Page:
New York Times coverage of the 10th anniversary of the 11 September 2001 attacks opens with numbers:
3,653 days have passed since 8:46 a.m., the day 11 September as we now know it "began" not in the technical sense but emotionally, psychologically, culturally, and politically.
87,672 hours have passed,
which translate into 5,260,320 minutes, or
2,749 people died at the World Trade Center site, and another 224 in Washington and in a Pennsylvania field. 343 firefighters died in the line of service.
But one number was not mentioned: 2.
I understand why: 6 buildings actually collapsed at the New York City site (WTC 1, 2, 3, and 7; St. Nicholas Greek Orthodox Church; and half of the Bankers Trust building). The North Bridge over West Street that linked the Tower complex to the World Financial Center was also destroyed as the Twin Towers fell in upon themselves. WTC 4, 5, and 6 partially collapsed. Many more buildings suffered major damage. A section of the Pentagon was also destroyed.
And four planes virtually vanished, relinquishing only a few identifiable tires or seat belts or other small objects from their fiery ends.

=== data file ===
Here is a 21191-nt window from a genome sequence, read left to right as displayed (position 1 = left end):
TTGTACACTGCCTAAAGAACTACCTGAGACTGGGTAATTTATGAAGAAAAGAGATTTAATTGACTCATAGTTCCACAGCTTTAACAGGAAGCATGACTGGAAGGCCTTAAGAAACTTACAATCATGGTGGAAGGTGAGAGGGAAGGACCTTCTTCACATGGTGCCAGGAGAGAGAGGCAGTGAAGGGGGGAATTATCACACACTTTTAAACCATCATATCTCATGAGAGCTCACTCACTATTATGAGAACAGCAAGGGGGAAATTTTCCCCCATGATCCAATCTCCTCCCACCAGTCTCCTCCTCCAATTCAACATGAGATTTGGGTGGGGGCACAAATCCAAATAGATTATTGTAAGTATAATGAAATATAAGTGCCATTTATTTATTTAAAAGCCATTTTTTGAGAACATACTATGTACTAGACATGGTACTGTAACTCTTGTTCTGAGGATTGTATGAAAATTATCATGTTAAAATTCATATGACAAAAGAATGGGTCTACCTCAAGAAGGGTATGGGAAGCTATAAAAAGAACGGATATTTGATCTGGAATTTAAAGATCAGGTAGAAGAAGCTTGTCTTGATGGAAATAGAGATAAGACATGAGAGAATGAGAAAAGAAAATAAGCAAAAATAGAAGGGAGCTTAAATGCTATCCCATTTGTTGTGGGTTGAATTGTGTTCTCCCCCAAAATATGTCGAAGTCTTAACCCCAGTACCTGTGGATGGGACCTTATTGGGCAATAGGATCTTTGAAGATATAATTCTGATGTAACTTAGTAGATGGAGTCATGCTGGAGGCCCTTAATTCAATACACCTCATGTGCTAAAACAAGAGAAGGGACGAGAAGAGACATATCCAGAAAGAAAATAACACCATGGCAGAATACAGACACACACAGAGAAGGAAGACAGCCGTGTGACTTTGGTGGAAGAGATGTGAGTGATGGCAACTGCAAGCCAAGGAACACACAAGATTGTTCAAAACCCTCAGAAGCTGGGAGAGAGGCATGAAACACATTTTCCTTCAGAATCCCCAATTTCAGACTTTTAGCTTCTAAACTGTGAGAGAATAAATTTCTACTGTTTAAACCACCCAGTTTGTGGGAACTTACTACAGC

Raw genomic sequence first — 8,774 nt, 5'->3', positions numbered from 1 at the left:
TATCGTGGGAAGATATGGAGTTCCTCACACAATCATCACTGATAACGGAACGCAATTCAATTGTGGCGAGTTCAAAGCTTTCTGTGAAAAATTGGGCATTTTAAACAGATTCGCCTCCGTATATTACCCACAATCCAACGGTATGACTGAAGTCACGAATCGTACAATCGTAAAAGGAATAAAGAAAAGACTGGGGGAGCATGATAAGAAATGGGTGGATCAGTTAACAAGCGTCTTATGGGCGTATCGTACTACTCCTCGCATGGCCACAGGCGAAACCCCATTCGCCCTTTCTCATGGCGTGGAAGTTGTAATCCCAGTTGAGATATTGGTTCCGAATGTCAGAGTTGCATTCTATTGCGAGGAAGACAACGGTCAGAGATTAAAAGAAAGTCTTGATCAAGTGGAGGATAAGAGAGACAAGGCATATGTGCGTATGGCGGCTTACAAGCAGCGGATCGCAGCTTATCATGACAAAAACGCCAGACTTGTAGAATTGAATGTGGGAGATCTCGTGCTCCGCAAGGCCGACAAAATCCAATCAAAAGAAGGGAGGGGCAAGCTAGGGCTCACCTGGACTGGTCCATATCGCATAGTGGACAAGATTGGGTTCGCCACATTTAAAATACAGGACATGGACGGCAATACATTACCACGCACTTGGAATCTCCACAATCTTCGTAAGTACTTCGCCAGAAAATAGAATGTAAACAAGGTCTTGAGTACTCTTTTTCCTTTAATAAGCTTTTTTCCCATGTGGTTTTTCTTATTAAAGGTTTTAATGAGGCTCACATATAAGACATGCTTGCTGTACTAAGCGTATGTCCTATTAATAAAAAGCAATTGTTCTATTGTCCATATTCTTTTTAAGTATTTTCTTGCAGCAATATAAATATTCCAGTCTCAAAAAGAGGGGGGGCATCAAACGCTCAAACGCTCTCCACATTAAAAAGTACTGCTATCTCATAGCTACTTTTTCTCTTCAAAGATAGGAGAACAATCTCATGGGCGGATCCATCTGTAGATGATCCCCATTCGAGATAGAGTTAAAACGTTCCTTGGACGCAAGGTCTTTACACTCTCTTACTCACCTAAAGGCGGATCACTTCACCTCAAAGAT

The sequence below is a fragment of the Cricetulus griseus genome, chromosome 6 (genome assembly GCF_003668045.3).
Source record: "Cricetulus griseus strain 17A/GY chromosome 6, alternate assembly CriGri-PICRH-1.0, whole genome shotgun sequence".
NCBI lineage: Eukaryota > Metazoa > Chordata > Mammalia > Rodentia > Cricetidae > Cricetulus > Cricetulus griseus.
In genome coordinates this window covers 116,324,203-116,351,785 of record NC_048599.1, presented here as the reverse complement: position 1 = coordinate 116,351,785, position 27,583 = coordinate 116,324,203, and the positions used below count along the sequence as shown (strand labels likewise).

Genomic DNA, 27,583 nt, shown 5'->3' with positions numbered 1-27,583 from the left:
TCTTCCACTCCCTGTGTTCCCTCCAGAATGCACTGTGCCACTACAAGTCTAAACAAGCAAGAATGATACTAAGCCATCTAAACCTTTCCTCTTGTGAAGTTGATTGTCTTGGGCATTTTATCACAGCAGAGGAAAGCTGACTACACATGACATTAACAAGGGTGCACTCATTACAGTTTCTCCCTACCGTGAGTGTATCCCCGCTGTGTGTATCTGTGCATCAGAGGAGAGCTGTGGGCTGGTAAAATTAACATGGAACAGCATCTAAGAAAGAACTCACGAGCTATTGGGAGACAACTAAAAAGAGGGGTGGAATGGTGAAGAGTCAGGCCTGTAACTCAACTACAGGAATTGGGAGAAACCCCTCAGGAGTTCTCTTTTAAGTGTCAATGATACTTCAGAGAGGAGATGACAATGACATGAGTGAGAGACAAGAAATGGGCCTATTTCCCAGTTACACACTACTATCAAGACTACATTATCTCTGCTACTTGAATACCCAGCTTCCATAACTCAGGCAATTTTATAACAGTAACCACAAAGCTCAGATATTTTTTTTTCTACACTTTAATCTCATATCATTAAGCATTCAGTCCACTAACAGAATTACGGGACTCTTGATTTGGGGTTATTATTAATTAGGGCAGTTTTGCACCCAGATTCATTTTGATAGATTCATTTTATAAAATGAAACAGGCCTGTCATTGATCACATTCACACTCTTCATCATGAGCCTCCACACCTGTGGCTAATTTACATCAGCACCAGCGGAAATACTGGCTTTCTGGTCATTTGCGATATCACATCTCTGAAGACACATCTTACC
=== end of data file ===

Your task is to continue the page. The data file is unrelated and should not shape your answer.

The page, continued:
So to single out 2 buildings approaches blasphemy.
But the Twin Towers--and the now iconic photographs documenting their final minutes--remain emblazoned in our collective and individual memories. They occupy significant space: but now that is an incorporeal, unfathomable space that mimics the seemingly limitless extension of those towers deep into the sky.
Today, we think of those Twins. Not one of us can escape even a moment of time in which our minds flash back to that day, or conjures images of the sleek steel lines of the buildings' exteriors--parallel vertical runways leading us to a world beyond.
And today I think of other twins--the twin Pieris japonica shrubs in the Buddha Bed that died while I was away this summer. Yesterday, I inadvertently discovered that which I was looking for but did not know it. The Buddha Bed, like the World Trade Center site in New York City, faces redesign. I will not, however, preserve the footprints of my lost twins, for in the gardening world sentimentality must occupy a backseat to the demands of real estate and the dictates of natural processes.
Fortunately with respect to the Ground Zero redesign, sentimentality rightly won and a memorial (belated in my view owing to the abhorrent, unbecoming squabbles that characterized the early reconstruction and redesign process) now finally appears.
The footprints are preserved.
Reflecting pools look downward--and deeply inward--at the improbable abyss that has become our memories of that devastating day.